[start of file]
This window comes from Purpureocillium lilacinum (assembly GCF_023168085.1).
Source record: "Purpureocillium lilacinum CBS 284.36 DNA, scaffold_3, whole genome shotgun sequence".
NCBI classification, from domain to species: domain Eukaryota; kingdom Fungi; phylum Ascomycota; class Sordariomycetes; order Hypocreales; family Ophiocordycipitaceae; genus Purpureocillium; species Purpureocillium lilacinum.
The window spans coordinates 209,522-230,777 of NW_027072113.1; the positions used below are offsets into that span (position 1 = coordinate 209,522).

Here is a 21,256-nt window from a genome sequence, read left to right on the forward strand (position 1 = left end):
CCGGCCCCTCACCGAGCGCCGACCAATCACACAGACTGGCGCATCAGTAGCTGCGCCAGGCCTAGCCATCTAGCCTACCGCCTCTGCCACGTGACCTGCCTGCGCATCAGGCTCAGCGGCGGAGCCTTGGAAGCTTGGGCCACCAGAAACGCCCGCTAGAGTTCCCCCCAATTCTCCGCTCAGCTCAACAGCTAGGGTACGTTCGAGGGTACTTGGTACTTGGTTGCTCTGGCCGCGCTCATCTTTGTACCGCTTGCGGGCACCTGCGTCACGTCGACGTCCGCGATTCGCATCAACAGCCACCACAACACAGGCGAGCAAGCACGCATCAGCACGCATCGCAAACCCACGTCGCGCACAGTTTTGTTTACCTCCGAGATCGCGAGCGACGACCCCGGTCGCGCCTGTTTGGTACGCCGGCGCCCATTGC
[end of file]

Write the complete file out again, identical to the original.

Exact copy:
This window comes from Purpureocillium lilacinum (assembly GCF_023168085.1).
Source record: "Purpureocillium lilacinum CBS 284.36 DNA, scaffold_3, whole genome shotgun sequence".
NCBI classification, from domain to species: domain Eukaryota; kingdom Fungi; phylum Ascomycota; class Sordariomycetes; order Hypocreales; family Ophiocordycipitaceae; genus Purpureocillium; species Purpureocillium lilacinum.
The window spans coordinates 209,522-230,777 of NW_027072113.1; the positions used below are offsets into that span (position 1 = coordinate 209,522).

Here is a 21,256-nt window from a genome sequence, read left to right on the forward strand (position 1 = left end):
CCGGCCCCTCACCGAGCGCCGACCAATCACACAGACTGGCGCATCAGTAGCTGCGCCAGGCCTAGCCATCTAGCCTACCGCCTCTGCCACGTGACCTGCCTGCGCATCAGGCTCAGCGGCGGAGCCTTGGAAGCTTGGGCCACCAGAAACGCCCGCTAGAGTTCCCCCCAATTCTCCGCTCAGCTCAACAGCTAGGGTACGTTCGAGGGTACTTGGTACTTGGTTGCTCTGGCCGCGCTCATCTTTGTACCGCTTGCGGGCACCTGCGTCACGTCGACGTCCGCGATTCGCATCAACAGCCACCACAACACAGGCGAGCAAGCACGCATCAGCACGCATCGCAAACCCACGTCGCGCACAGTTTTGTTTACCTCCGAGATCGCGAGCGACGACCCCGGTCGCGCCTGTTTGGTACGCCGGCGCCCATTGC